As you may remember, I sent off for Poppies in the Post. This was the 2020 Royal British Legion campaign to make poppies available to all (mentioned in post ‘2020 Royal British Legion Poppy Appeal‘). They were aware that some of those who wished to wear a poppy may not be able to access those in their local supermarket.
The poppies arrived just a few days before Remembrance Weekend. By then we were once again in lockdown, so I decided to make them available all night as well as during our Click and Collect opening hours. I creatively stuck the basket to our window, next to the door.
I admit I was a touch nervous that some or all might be strewn all over the pavement in the mornings. There was no evidence of this and the numbers gradually went down until the basket was empty. No one has been on the phone about littering.
I hope I did the right thing, made my Dad proud, and that it has helped not only to raise some much needed funds for former service members and their families, but that it has made some people happy!
‘Poppies on the Door’ was written by Marie Buckfield
The 2020 Royal British Legion Poppy Appeal, like many other events this year, is like no other that has gone before it.
Poppy Appeal collectors absent
I can no longer differentiate between news I have read online and that which I’ve picked up from radio or TV. I have either read or heard that the Poppy Appeal collectors are being protected from potential COVID-19 infection this year and will therefore be absent from our high streets for the first time. That is why I called the Royal British Legion this week to ask whether we could host a poppy collection box in our shop this year.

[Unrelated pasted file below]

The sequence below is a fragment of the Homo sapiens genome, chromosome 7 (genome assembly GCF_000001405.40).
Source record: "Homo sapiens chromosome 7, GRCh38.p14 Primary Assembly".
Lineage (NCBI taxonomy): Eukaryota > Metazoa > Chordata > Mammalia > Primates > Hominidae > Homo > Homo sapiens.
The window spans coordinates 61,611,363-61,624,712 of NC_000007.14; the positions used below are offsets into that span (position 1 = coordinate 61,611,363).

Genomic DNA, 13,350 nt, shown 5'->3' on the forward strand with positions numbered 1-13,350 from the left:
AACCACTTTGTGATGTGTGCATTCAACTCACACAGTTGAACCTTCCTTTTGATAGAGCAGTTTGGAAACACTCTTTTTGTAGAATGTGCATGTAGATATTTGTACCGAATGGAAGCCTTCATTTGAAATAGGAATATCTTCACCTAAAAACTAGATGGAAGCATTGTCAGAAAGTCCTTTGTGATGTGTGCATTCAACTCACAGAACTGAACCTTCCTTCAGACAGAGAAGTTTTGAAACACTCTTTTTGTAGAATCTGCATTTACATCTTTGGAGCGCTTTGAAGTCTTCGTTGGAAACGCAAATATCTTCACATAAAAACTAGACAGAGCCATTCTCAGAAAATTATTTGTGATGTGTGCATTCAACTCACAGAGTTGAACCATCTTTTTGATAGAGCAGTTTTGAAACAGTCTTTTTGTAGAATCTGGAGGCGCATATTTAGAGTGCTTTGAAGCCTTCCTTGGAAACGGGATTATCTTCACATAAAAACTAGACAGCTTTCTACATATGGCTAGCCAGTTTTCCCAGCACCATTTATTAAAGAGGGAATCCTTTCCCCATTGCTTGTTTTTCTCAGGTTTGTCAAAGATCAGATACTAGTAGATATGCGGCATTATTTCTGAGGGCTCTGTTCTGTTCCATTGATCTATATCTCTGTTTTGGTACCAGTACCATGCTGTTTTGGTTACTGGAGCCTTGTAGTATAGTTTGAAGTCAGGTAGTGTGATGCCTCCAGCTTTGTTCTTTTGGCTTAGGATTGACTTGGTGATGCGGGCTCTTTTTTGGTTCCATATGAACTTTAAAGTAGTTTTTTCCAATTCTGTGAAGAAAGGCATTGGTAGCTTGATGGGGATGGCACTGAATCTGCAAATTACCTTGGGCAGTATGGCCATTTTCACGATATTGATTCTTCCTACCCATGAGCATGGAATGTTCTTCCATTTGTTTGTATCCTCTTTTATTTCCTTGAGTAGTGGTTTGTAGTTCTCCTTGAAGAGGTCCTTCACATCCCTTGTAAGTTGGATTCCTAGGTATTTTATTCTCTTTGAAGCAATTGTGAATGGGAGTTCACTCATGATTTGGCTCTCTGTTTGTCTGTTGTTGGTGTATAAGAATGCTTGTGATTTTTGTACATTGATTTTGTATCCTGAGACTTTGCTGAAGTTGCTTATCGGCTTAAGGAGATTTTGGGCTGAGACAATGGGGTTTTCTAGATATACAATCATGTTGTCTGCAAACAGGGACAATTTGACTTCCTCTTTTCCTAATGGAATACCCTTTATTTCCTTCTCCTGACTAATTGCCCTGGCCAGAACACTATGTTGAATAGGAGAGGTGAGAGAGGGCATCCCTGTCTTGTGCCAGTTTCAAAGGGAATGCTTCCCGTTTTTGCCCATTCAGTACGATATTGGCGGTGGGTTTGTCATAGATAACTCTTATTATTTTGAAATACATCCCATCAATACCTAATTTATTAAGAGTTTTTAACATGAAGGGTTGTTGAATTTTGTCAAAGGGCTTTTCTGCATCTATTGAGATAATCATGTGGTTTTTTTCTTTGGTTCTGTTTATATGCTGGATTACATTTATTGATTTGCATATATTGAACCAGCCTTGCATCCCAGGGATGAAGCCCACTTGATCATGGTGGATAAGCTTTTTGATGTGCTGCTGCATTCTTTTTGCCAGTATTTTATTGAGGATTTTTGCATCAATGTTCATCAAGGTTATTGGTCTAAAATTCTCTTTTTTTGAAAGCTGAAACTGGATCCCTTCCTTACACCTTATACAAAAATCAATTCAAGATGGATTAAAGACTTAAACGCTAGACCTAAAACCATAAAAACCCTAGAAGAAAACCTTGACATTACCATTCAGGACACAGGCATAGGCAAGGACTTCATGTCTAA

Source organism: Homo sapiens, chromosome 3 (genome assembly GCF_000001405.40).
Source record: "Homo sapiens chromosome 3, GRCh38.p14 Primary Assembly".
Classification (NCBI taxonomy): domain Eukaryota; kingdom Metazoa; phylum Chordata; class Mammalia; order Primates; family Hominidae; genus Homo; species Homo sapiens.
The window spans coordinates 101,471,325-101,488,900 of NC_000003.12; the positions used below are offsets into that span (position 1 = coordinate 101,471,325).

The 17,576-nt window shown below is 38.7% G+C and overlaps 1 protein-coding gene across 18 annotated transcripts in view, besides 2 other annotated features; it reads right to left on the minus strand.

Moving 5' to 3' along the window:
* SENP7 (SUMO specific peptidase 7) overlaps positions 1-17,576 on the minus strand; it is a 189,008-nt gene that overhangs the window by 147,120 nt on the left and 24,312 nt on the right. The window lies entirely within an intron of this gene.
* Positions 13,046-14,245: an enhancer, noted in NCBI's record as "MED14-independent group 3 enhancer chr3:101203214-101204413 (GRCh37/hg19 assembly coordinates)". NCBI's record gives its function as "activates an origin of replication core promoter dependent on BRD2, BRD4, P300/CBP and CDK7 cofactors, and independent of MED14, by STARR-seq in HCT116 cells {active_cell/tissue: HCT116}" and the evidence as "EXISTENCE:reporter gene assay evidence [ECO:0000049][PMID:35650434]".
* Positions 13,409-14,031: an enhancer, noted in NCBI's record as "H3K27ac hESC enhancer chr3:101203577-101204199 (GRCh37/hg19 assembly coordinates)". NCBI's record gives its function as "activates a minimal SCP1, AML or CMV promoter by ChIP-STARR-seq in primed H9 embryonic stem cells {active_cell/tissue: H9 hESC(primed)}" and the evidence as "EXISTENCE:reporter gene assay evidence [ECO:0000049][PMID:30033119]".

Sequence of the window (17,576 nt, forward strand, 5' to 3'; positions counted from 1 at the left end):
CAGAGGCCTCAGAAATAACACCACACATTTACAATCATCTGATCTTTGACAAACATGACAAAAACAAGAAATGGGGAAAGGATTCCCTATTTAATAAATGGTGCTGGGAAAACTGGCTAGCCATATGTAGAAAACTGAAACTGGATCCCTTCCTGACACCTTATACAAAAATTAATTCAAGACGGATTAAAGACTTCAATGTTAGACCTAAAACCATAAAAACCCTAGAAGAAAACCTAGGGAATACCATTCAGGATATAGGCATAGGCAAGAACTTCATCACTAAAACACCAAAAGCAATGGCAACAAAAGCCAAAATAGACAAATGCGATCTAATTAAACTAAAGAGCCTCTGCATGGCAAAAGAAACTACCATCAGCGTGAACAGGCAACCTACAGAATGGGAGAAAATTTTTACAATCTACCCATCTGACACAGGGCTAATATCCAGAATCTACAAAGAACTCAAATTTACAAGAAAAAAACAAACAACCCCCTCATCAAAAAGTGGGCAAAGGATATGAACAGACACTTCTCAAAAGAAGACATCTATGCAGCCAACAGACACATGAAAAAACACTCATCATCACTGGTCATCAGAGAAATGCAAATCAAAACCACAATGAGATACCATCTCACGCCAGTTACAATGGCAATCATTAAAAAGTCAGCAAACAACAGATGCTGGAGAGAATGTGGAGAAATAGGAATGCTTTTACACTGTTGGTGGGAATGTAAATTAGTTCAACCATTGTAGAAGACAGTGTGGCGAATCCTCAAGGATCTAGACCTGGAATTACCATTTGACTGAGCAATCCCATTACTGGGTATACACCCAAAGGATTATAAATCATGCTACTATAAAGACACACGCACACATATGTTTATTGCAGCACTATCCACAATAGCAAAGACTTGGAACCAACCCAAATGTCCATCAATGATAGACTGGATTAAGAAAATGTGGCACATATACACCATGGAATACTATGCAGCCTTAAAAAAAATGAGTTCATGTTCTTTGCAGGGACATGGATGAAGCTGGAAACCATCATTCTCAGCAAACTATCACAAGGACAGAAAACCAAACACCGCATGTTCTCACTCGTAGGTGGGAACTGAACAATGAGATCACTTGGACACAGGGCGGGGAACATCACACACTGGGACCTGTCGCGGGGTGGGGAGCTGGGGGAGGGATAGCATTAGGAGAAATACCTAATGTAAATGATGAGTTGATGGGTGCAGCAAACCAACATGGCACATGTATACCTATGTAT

I was very surprised to hear – although of course I understand the stance – that they are unable to send out boxes due to the social distancing requirements within the dispatch setting. They instead have available, on their very impressive website, dedicated pages for online donations and for their ‘Poppies in the Post‘.
My Dad was a WWII veteran and, aside from noting that this collector absence is a sad state of affairs, he would be pleased to note that the appeal is still happening and has largely moved online. It is thus worth noting at this point though, that there is a huge number of people for whom online fund raising is not only not an option but also a completely alien concept.
My own campaign
With this in mind, I have begun my own campaign. Firstly, I have made my donation to the webpage instead of to the on street collector. Secondly, I have created a QR code to add to the Royal British Legion poster that links directly to their donation webpage. I will be displaying the poster in my shop window, as soon as I have coaxed the printer into using all of its print head capacity… otherwise the QR code will be useless! Thirdly, I have requested some postal poppies in case anyone wants to have one to wear, should they wish to do so following their donation from outside our shop window. They will only have to knock.
Those unable to access the internet?
How does that help those unable to access the internet? The idea of Poppies in the Post is for those who can, to request postal poppies online and make the collections for donation themselves. If anyone wants to donate cash to us in store, we will be delighted to pass the money on.
Please do donate to the appeal if you can, and make sure that those you know who don’t dabble in the magical world of the internet, aren’t left out should they also wish to be involved. Thank you.